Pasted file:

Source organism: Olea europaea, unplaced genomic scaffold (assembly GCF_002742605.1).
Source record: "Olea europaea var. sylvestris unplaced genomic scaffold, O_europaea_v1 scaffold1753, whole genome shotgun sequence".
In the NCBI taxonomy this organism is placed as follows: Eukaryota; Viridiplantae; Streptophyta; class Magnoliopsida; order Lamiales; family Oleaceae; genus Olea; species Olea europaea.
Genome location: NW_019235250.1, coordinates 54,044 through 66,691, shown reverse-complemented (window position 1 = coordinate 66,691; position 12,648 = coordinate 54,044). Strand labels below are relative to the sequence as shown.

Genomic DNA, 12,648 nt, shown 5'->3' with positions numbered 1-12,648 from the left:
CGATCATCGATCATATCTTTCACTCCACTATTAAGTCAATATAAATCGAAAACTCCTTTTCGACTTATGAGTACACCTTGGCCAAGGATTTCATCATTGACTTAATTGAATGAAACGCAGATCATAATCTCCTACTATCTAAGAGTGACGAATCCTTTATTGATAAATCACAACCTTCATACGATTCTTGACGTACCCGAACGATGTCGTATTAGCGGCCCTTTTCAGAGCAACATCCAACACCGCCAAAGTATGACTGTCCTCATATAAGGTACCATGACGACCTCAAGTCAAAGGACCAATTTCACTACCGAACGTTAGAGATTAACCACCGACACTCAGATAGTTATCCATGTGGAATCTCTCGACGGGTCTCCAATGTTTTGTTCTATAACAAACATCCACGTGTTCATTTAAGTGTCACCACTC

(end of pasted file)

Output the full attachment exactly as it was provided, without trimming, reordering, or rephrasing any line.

Source organism: Olea europaea, unplaced genomic scaffold (assembly GCF_002742605.1).
Source record: "Olea europaea var. sylvestris unplaced genomic scaffold, O_europaea_v1 scaffold1753, whole genome shotgun sequence".
In the NCBI taxonomy this organism is placed as follows: Eukaryota; Viridiplantae; Streptophyta; class Magnoliopsida; order Lamiales; family Oleaceae; genus Olea; species Olea europaea.
Genome location: NW_019235250.1, coordinates 54,044 through 66,691, shown reverse-complemented (window position 1 = coordinate 66,691; position 12,648 = coordinate 54,044). Strand labels below are relative to the sequence as shown.

Genomic DNA, 12,648 nt, shown 5'->3' with positions numbered 1-12,648 from the left:
CGATCATCGATCATATCTTTCACTCCACTATTAAGTCAATATAAATCGAAAACTCCTTTTCGACTTATGAGTACACCTTGGCCAAGGATTTCATCATTGACTTAATTGAATGAAACGCAGATCATAATCTCCTACTATCTAAGAGTGACGAATCCTTTATTGATAAATCACAACCTTCATACGATTCTTGACGTACCCGAACGATGTCGTATTAGCGGCCCTTTTCAGAGCAACATCCAACACCGCCAAAGTATGACTGTCCTCATATAAGGTACCATGACGACCTCAAGTCAAAGGACCAATTTCACTACCGAACGTTAGAGATTAACCACCGACACTCAGATAGTTATCCATGTGGAATCTCTCGACGGGTCTCCAATGTTTTGTTCTATAACAAACATCCACGTGTTCATTTAAGTGTCACCACTC